Customers, clients and staff members’ privacy could be breached or hacked because many local small businesses are not properly prepared.
That is the warning from Uptake Digital’s Brenton Johnson, who says more businesses need to act now as the government clamps down on those risking tax file numbers, dates of birth and a raft of other personal data.
Australian Small Business and Family Enterprise Ombudsman Kate Carnell said many small businesses were not properly securing private information ahead of the introduction of reforms to the way data breaches were monitored.
“I’ve read this morning a new study reporting 44 per cent of Australian businesses are not fully prepared,” she said.
“Another report by Telstra last year found 33 per cent of small businesses don’t take proactive measures to protect against cyber breaches.”
Companies would need to get ready, Ms Carnell said. From February 22 the law would change and businesses would need to report “unathorised entities” accessing information to the Office of the Australian Information Commissioner.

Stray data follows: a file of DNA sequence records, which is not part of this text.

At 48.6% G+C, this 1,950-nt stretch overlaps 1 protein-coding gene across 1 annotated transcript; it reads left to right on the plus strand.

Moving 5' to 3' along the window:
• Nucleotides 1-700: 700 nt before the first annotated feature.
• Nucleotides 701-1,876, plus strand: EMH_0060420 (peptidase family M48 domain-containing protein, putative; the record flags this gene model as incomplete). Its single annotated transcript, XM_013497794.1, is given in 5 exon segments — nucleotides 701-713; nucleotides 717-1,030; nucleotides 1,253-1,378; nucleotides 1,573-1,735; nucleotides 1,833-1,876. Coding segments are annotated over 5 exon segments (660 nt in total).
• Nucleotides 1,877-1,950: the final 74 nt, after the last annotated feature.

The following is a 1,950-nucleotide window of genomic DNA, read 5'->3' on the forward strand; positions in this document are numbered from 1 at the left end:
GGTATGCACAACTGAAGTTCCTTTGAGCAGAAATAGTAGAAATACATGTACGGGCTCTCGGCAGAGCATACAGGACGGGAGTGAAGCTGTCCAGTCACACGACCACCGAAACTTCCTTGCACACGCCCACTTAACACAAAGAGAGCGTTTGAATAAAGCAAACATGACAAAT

They would also need to report breaches to the individual affected.
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Mr Johnson said currently many businesses had no way of telling if and when their data had been breached.
“If it is breached they don’t know how to respond because this is very new to people,” he said.
In the past businesses had a choice about if they “did the right thing” and reported breaches or hacks to affected individuals or whether they kept it quiet, Mr Johnson said.
Ms Carnell said reports would soon need to be made if the information was likely to result in serious harm to an individual.
“An unauthorised entity could be an employee, an independent contractor or an external third party, such as a hacker via a cyber attack,” she said.
“Serious harm to an individual may include physical, psychological, emotional, financial or reputational harm.”
There would also be steep financial penalties for those failing to comply.
Mrs Carnell said information on breaches and what to report could be accessed from the OAIC website.
“With the new laws commencing in around three weeks, I suggest small business operators also read our Cyber Security Best Practice Guide, which was released this earlier month,” she said.
Mr Johnson said his company was among those offering data responsibility packages to businesses in preparation for the reforms.